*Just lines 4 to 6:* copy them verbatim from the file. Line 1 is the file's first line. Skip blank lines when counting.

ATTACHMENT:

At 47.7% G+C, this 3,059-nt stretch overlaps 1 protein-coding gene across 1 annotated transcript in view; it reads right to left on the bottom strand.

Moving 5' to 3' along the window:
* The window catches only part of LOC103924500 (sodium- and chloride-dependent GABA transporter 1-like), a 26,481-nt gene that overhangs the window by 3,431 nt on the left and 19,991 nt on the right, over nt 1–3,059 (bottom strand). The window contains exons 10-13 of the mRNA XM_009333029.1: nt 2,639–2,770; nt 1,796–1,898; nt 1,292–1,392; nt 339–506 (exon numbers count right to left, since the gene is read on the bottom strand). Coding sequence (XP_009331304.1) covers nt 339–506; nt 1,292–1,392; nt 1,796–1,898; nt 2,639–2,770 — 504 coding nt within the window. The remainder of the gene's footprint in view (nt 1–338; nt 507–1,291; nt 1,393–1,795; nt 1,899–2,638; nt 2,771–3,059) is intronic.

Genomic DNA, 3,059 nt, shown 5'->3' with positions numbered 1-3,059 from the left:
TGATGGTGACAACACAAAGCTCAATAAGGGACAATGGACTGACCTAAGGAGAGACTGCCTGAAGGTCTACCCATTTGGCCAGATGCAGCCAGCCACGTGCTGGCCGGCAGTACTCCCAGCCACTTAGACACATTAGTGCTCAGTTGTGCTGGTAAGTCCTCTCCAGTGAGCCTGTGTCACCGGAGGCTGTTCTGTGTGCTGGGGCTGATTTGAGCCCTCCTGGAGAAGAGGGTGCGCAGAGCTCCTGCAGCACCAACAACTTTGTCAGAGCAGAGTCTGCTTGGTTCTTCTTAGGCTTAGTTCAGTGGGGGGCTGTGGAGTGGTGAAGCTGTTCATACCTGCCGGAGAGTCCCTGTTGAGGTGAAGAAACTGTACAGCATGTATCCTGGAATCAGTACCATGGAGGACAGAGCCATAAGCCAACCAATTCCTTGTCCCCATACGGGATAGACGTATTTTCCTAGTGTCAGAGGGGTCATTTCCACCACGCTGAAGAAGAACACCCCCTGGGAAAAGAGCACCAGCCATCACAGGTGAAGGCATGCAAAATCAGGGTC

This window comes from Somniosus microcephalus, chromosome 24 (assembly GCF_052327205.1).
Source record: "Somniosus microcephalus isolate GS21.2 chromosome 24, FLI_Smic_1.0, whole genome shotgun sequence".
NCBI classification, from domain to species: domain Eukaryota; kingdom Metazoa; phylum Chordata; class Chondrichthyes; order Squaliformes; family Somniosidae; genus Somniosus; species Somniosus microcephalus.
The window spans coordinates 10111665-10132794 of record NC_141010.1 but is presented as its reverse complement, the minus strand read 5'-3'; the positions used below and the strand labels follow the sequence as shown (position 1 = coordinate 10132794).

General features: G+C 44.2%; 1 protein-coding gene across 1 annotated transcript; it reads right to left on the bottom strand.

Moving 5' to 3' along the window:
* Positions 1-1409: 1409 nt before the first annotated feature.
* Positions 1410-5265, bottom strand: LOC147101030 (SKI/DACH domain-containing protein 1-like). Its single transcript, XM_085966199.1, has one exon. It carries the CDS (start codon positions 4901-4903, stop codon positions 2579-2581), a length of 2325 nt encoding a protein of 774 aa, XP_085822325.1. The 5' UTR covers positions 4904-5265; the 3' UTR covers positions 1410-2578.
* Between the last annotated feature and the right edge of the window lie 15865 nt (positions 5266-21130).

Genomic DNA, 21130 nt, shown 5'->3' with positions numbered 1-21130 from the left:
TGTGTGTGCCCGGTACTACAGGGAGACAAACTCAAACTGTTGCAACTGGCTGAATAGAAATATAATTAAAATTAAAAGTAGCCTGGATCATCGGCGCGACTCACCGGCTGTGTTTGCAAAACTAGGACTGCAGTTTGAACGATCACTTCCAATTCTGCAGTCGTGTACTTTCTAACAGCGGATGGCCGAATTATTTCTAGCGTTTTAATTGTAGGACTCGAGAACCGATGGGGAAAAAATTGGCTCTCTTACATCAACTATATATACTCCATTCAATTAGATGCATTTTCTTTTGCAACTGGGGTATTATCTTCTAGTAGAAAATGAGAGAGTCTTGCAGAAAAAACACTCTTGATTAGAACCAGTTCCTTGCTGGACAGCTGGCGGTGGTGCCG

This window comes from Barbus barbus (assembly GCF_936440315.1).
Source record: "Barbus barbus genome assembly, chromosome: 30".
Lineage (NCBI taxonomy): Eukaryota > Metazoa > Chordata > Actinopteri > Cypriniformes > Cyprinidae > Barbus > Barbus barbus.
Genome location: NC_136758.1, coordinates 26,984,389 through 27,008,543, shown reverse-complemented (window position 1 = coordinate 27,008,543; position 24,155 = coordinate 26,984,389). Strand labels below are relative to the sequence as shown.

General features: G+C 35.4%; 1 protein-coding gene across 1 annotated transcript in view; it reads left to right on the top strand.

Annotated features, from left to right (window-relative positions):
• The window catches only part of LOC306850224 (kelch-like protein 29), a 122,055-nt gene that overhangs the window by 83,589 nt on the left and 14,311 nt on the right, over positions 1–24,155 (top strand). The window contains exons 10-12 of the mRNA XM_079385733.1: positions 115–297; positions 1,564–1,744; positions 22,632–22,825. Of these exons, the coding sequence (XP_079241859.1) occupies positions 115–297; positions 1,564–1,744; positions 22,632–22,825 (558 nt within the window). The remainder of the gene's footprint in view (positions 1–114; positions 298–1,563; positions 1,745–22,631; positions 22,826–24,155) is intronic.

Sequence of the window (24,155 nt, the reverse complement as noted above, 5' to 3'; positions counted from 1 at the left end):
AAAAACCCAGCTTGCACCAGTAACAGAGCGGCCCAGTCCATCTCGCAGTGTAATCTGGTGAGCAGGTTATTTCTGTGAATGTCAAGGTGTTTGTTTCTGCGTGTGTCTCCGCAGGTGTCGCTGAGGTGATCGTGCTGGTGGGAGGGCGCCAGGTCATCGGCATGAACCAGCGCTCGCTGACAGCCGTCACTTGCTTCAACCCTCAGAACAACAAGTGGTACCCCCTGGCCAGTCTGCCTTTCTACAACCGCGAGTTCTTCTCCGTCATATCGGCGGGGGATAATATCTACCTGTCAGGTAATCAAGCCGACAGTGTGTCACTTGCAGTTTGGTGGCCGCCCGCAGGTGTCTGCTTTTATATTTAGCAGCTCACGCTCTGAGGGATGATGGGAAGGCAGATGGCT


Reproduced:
Genomic DNA, 3,059 nt, shown 5'->3' with positions numbered 1-3,059 from the left:
TGATGGTGACAACACAAAGCTCAATAAGGGACAATGGACTGACCTAAGGAGAGACTGCCTGAAGGTCTACCCATTTGGCCAGATGCAGCCAGCCACGTGCTGGCCGGCAGTACTCCCAGCCACTTAGACACATTAGTGCTCAGTTGTGCTGGTAAGTCCTCTCCAGTGAGCCTGTGTCACCGGAGGCTGTTCTGTGTGCTGGGGCTGATTTGAGCCCTCCTGGAGAAGAGGGTGCGCAGAGCTCCTGCAGCACCAACAACTTTGTCAGAGCAGAGTCTGCTTGGTTCTTCTTAGGCTTAGTTCAGTGGGGGGCTGTGGAGTGGTGAAGCTGTTCATACCTGCCGGAGAGTCCCTGTTGAGGTGAAGAAACTGTACAGCATGTATCCTGGAATCAGTACCATGGAGGACAGAGCCATAAGCCAACCAATTCCTTGTCCCCATACGGGATAGACGTATTTTCCTAGTGTCAGAGGGGTCATTTCCACCACGCTGAAGAAGAACACCCCCTGGGAAAAGAGCACCAGCCATCACAGGTGAAGGCATGCAAAATCAGGGTC

This window comes from Somniosus microcephalus, chromosome 24 (assembly GCF_052327205.1).